The bishop is recognised by the Holy See but not by the government. He was held for 27 days during which he attended a “religious seminar" to convince him to join the Chinese Patriotic Catholic Association and force the Vatican to appoint right away a coadjutor bishop from the official community.
Wenzhou (AsiaNews) - Mgr Peter Shao Zhumin, bishop of Wenzhou, returned to Wenzhou two days ago. He went missing into police hands on 18 May, kept in a secret place for 27 days. His disappearance came after he was summoned for a "conversation" with the city’s Religious Affairs Bureau.
He is not free in the ordinary sense of the word because he came back to Wenzhou with a police escort. Mgr Shao is under control because he belongs to the underground community, whose actions (Masses, meetings, and catechesis in unregistered places) are deemed "criminal".
Although a member of the unofficial community, Mgr Shao is bishop of Wenzhou and has been recognised by the Holy See, a fact that the Religious Affairs Ministry does not accept.
According to some Catholics in Wenzhou, during the 27 days of forced absence, Mgr Shao took part in a "religious seminar" that had two purposes.
The first one was to get him to ask the Vatican to appoint right away a co-adjutor bishop from the official community, with membership in the Chinese Patriotic Catholic Association (CPCA). The faithful explain that although the CPCA wants to impose the method of "autonomy" and self-ordination”, the approval of the Holy See is necessary for the new bishop to be accepted by the community.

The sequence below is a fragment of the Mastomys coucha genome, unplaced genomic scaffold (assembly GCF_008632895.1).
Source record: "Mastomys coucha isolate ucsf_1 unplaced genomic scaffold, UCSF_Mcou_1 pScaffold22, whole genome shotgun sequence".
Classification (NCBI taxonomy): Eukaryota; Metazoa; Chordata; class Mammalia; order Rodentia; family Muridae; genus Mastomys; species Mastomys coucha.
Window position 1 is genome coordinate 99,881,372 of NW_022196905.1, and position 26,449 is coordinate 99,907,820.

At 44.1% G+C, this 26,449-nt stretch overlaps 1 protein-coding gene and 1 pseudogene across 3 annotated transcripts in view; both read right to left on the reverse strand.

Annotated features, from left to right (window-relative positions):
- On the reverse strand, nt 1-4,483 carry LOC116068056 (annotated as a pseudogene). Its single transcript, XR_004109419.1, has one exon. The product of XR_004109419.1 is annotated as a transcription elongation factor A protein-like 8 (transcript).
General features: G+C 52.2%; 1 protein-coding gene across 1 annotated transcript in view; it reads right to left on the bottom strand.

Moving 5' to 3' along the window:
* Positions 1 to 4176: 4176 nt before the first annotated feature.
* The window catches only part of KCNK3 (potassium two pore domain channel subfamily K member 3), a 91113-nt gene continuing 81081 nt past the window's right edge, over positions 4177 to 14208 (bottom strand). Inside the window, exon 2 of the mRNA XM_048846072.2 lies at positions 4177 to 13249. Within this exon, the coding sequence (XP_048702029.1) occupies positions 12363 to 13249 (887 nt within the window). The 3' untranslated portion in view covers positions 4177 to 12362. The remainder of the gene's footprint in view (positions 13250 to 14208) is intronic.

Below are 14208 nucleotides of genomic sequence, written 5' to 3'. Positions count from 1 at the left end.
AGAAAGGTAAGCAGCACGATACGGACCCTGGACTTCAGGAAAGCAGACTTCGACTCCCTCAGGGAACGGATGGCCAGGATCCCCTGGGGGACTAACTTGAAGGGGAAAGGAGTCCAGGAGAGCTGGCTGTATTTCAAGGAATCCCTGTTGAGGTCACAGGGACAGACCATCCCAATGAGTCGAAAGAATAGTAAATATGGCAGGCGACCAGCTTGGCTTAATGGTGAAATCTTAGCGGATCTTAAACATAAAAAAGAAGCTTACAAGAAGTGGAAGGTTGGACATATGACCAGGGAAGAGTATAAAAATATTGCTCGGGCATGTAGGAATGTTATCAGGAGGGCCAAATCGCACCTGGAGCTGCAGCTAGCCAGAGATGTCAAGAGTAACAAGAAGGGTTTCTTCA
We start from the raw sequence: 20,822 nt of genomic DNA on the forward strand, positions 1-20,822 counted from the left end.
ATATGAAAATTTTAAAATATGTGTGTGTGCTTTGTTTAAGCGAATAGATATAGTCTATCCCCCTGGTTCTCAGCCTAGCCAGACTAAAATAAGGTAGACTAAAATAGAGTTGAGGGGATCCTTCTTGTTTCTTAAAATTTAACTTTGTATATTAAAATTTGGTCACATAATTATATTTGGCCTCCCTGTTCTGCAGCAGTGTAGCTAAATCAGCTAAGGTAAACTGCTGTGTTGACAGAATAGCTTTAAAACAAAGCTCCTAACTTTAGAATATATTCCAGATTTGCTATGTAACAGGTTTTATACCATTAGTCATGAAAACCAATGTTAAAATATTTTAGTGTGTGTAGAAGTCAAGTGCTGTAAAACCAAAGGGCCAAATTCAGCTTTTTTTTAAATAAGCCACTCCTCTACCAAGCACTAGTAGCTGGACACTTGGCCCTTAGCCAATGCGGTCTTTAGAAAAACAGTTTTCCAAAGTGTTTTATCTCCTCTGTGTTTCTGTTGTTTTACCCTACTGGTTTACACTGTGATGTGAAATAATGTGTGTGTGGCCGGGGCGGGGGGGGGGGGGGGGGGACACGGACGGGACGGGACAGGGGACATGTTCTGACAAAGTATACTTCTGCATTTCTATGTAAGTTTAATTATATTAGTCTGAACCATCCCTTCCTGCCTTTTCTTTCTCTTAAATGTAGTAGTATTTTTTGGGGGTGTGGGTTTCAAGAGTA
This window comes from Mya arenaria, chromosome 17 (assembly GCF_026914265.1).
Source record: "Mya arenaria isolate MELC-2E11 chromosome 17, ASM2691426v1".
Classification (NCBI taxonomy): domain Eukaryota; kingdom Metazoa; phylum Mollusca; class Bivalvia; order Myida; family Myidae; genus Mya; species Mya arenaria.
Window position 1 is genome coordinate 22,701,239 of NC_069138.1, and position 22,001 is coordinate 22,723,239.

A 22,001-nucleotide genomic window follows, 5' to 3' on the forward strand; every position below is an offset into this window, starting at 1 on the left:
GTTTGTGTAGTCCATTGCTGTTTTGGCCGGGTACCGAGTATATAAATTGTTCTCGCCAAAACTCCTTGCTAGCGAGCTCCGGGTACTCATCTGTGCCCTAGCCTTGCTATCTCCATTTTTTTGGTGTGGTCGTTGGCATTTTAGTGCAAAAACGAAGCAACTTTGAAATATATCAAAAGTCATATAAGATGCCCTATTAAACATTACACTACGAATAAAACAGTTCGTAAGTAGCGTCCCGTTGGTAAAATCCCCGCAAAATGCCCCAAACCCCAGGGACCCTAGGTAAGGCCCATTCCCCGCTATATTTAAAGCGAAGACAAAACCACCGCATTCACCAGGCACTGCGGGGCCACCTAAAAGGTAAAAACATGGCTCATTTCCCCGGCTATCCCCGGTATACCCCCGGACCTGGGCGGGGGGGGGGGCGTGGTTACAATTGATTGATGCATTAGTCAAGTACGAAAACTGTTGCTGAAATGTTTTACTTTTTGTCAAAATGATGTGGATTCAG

The second reason for the "religious seminary" was to convince Mgr Shao to join the CPCA and participate in the Council of Bishops. The CPCA wants to build a Chinese Church independent of the Holy See and the Council of Bishops embraces all official bishops, including those not nominated by the Vatican and in a position of excommunication. It excludes unofficial bishops. A Letter from Benedict XVI to Chinese Catholics – which Pope Francis often praises – states that the principles on which the two bodies are founded are "incompatible with Catholic doctrine".
Mgr Shao had also been abducted by police in April, a few days before Easter. His diocese of Wenzhou has been deeply divided between the official and underground Christian communities. It is estimated that it has some 120,000 members, more than 80,000 in the underground group. Its 50 or so priests are evenly divided between the two branches.
In the recent past, the Holy See has sought to reconcile the communities by nominating Mgr Zhu Weifang (now deceased) as ordinary bishop and Mgr Shao as bishop with right of succession. According to the faithful, who love and respect Mgr Shao, "the local government does everything to keep us divided".